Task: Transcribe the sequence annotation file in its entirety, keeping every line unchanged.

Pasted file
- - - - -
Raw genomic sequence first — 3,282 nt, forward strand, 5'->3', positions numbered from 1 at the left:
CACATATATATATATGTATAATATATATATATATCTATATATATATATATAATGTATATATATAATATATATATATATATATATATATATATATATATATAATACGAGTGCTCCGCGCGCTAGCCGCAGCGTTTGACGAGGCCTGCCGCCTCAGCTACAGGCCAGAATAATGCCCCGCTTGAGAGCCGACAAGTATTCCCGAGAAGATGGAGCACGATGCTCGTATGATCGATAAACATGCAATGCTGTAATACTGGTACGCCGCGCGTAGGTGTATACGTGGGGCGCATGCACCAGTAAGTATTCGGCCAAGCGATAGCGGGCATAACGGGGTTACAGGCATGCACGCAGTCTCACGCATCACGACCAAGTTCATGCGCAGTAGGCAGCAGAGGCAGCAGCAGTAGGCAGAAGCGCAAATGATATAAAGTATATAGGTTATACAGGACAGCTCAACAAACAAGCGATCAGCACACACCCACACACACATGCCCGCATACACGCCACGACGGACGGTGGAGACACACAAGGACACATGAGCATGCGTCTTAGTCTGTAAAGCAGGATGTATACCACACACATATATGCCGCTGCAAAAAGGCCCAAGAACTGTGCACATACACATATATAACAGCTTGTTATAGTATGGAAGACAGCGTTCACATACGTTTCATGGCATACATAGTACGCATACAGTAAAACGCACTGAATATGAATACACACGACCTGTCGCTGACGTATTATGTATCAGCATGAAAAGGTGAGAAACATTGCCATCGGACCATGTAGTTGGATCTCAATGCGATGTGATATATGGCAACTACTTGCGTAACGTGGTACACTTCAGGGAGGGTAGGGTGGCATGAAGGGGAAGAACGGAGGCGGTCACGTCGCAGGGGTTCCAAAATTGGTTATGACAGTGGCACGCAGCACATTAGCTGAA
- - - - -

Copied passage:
Raw genomic sequence first — 3,282 nt, forward strand, 5'->3', positions numbered from 1 at the left:
CACATATATATATATGTATAATATATATATATATCTATATATATATATATAATGTATATATATAATATATATATATATATATATATATATATATATATATAATACGAGTGCTCCGCGCGCTAGCCGCAGCGTTTGACGAGGCCTGCCGCCTCAGCTACAGGCCAGAATAATGCCCCGCTTGAGAGCCGACAAGTATTCCCGAGAAGATGGAGCACGATGCTCGTATGATCGATAAACATGCAATGCTGTAATACTGGTACGCCGCGCGTAGGTGTATACGTGGGGCGCATGCACCAGTAAGTATTCGGCCAAGCGATAGCGGGCATAACGGGGTTACAGGCATGCACGCAGTCTCACGCATCACGACCAAGTTCATGCGCAGTAGGCAGCAGAGGCAGCAGCAGTAGGCAGAAGCGCAAATGATATAAAGTATATAGGTTATACAGGACAGCTCAACAAACAAGCGATCAGCACACACCCACACACACATGCCCGCATACACGCCACGACGGACGGTGGAGACACACAAGGACACATGAGCATGCGTCTTAGTCTGTAAAGCAGGATGTATACCACACACATATATGCCGCTGCAAAAAGGCCCAAGAACTGTGCACATACACATATATAACAGCTTGTTATAGTATGGAAGACAGCGTTCACATACGTTTCATGGCATACATAGTACGCATACAGTAAAACGCACTGAATATGAATACACACGACCTGTCGCTGACGTATTATGTATCAGCATGAAAAGGTGAGAAACATTGCCATCGGACCATGTAGTTGGATCTCAATGCGATGTGATATATGGCAACTACTTGCGTAACGTGGTACACTTCAGGGAGGGTAGGGTGGCATGAAGGGGAAGAACGGAGGCGGTCACGTCGCAGGGGTTCCAAAATTGGTTATGACAGTGGCACGCAGCACATTAGCTGAA